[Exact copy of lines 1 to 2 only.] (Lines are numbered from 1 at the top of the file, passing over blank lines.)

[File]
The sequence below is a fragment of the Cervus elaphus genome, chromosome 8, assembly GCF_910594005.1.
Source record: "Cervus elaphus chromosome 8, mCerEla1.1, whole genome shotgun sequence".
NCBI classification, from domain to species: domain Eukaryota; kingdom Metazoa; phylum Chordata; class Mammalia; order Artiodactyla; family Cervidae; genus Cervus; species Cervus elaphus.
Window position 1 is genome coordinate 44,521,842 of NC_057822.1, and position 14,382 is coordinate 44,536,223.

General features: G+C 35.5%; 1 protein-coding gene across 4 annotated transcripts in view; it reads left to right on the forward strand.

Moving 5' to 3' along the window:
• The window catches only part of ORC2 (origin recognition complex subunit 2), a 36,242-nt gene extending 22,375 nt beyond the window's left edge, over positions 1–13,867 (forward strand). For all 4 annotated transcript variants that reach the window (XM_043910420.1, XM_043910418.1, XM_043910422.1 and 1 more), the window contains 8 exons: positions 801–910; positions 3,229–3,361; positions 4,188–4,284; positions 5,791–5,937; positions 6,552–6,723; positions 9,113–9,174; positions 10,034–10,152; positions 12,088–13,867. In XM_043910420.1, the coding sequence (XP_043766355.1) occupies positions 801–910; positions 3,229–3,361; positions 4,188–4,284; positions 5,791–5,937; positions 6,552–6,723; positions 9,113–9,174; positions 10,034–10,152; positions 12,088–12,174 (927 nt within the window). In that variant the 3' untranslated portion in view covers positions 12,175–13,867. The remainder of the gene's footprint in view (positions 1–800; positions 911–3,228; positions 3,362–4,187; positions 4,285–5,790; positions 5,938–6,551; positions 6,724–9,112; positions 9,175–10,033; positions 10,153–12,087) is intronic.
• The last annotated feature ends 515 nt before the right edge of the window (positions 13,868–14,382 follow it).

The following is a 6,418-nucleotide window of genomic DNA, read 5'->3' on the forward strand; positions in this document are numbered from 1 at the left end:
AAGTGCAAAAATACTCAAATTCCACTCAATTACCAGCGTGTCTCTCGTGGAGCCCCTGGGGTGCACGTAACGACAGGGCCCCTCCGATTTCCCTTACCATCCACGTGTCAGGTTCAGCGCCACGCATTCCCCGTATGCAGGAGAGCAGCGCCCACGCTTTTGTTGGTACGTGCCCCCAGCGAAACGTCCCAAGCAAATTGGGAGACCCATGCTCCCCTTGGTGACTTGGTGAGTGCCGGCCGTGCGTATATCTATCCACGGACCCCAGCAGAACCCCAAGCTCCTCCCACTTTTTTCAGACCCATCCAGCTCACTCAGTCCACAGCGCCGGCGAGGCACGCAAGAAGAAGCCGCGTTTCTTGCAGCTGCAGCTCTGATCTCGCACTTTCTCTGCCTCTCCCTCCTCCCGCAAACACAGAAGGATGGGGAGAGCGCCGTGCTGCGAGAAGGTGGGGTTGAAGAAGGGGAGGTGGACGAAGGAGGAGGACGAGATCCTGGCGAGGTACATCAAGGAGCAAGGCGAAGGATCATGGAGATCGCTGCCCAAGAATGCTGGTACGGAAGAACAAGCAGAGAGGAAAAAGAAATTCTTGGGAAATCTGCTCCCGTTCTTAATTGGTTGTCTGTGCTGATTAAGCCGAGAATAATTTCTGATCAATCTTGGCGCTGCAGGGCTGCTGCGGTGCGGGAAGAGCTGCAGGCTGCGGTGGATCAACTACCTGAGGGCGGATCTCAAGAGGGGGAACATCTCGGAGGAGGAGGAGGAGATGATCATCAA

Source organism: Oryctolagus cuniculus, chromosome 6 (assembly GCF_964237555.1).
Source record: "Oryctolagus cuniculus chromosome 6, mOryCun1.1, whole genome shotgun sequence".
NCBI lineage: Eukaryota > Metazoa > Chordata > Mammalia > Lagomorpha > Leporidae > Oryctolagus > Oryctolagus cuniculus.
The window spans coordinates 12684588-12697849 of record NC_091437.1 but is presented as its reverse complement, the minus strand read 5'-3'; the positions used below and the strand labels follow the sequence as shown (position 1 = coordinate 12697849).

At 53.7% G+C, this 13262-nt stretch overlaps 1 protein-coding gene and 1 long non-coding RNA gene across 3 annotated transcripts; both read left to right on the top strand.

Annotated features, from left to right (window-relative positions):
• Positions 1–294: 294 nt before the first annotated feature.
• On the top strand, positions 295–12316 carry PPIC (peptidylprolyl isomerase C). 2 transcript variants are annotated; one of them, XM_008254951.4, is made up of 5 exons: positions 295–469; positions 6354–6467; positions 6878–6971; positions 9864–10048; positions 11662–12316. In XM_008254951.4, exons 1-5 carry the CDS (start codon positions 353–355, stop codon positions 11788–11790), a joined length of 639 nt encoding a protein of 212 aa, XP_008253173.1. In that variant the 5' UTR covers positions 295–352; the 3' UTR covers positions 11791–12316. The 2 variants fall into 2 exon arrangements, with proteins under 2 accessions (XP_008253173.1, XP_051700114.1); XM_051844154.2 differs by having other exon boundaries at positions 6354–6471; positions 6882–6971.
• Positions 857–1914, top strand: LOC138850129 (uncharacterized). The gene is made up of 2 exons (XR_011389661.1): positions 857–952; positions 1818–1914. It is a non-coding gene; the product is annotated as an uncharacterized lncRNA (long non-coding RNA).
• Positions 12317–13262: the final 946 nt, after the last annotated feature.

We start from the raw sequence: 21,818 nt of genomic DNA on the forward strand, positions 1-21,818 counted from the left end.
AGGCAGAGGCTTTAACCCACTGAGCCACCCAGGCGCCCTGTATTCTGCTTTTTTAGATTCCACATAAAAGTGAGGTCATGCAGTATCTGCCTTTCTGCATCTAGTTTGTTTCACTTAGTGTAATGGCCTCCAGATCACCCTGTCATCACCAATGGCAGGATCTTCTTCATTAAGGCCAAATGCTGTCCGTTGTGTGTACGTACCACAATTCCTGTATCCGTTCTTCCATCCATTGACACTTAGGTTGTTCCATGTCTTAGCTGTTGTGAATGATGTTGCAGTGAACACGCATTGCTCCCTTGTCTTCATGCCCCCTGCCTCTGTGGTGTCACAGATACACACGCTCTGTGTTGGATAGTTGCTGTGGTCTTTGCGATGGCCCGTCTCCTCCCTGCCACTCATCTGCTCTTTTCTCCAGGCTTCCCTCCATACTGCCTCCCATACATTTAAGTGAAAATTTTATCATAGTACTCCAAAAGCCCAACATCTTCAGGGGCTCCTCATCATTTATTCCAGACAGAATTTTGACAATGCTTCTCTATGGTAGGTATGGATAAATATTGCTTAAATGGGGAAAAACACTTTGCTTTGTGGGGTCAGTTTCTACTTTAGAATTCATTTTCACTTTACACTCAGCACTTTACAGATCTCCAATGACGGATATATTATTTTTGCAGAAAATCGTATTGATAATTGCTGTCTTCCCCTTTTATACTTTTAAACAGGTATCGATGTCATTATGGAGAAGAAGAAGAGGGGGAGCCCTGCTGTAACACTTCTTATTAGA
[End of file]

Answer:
The sequence below is a fragment of the Cervus elaphus genome, chromosome 8, assembly GCF_910594005.1.
Source record: "Cervus elaphus chromosome 8, mCerEla1.1, whole genome shotgun sequence".